Fish - Vigil in a Wilderness of Mirrors

Album cover

  1. Vigil (8:47)
  2. Big Wedge (5:25)
  3. State of Mind (4:45)
  4. The Company (4:09)
  5. A Gentleman's Excuse Me (4:18)
  6. The Voyeur (I Like To Watch) (4:40)
  7. Family Business (5:14)
  8. View from the Hill (6:40)
  9. Cliché (7:01)

EMI, 1989

also by Fish:

see also... Marillion

Fish didn't take long to make his first solo album after leaving Marillion. It was accused of sounding too much like his former band, but that's a misguided view. Mostly co-written with the otherwise unknown Mickey Simmonds, it might have the familiar pomp-rock spirit in places, starting confidently with the enormous title track. This 9 minute piece is packed with tunes, a rousing Queen-like chorus, and a spooky unexpected finish.

But Marillion fans had certainly never heard the likes of the tootling horns of the poppy "Big Wedge", a standard rant against American commercialism. And not even "Lavender" was as soppy as the ballad "A Gentleman's Excuse Me". Which has a pretty tune, attractively wordy lyrics, and is decorated with a slushy string arrangement. With "The Company" Fish was starting to find his own songwriting voice, a sincere Scots-flavoured soft rock. The most original inspiration here is "The Voyeur", twisting the tootling girly-chorus pop of "Big Wedge" into something more sinister.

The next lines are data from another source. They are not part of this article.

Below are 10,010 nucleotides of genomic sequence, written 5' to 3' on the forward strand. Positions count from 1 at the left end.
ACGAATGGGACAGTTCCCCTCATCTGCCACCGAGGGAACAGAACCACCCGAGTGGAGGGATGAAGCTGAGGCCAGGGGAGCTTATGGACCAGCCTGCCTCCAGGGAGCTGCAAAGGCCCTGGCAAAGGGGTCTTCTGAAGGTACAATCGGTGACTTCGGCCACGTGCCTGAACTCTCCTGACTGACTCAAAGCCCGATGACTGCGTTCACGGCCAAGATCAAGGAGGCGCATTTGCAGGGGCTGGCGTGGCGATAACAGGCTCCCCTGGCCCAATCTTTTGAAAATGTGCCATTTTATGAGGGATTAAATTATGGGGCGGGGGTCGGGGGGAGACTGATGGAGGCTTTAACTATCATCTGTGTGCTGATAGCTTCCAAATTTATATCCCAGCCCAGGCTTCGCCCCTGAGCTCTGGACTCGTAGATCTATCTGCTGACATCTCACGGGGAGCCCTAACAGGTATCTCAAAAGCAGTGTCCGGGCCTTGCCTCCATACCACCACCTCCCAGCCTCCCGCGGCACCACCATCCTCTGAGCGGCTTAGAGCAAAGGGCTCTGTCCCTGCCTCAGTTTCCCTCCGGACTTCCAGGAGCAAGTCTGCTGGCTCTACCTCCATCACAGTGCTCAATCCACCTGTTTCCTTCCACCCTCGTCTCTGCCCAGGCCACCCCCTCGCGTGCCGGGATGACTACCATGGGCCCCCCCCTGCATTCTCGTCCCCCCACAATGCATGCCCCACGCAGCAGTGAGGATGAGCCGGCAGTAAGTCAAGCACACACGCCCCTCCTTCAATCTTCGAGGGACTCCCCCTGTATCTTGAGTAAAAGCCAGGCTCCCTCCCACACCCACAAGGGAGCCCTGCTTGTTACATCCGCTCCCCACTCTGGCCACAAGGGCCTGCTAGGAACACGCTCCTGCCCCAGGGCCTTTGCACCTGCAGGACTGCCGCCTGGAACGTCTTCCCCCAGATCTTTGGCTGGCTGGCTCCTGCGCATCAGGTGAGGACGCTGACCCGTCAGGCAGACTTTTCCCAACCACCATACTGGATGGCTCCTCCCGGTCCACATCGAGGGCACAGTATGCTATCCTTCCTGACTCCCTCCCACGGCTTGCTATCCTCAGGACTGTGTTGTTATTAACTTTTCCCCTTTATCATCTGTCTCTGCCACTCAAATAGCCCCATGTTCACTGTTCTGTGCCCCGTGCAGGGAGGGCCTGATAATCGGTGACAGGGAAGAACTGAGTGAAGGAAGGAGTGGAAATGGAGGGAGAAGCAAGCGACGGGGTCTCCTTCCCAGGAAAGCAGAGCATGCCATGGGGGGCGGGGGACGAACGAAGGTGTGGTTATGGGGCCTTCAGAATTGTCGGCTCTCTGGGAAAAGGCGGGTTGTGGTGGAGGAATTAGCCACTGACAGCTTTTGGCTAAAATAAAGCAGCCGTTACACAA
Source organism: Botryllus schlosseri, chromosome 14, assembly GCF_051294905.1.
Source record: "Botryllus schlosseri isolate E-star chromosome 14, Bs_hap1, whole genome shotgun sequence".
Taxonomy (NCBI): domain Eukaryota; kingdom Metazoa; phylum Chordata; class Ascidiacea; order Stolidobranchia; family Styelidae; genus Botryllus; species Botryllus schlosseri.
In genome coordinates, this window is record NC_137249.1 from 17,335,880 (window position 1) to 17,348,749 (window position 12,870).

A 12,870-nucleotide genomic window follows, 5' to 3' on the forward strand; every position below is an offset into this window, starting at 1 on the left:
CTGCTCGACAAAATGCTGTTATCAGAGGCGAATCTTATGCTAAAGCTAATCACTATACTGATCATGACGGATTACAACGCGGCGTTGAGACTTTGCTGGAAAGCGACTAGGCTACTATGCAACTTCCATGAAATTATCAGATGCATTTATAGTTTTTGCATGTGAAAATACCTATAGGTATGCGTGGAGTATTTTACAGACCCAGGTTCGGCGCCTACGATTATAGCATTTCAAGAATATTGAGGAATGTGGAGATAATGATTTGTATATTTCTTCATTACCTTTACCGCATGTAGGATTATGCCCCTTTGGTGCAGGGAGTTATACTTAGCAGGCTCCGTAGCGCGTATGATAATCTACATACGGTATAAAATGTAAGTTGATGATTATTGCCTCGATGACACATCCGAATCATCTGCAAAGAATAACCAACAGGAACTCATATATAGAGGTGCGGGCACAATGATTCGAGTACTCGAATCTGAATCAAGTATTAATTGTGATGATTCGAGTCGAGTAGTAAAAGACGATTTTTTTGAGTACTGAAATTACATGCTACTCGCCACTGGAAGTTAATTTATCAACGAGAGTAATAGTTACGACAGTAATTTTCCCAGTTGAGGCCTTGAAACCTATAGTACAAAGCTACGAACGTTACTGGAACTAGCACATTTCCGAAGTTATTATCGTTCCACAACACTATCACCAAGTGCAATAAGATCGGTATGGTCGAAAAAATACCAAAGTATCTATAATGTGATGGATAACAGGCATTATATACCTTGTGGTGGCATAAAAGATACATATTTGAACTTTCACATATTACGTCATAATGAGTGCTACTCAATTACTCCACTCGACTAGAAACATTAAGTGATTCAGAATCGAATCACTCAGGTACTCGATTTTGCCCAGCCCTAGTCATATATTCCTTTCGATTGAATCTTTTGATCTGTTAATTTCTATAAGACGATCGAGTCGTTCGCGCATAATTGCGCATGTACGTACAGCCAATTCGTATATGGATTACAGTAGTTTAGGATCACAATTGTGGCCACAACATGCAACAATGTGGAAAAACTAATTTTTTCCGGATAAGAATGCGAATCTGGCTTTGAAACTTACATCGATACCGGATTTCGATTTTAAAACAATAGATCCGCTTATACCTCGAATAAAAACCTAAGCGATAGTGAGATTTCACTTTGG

The pleasingly podgy "View from the Hill" has a guest guitar and songwriting spot from Iron Maiden's Janick Gers. But Fish pulls out all the sentimental stops for the grand finale "Cliché". A plain old love song at heart, he whips up a haunting riff and simple lyrical idea into a gloopy symphonic whirl. Nothing to be ashamed of, just an honestly good song, and a strong start to Fish's solo career.

September 18, 2004

8 out of 10

see also...

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written and maintained by Christopher Jackson
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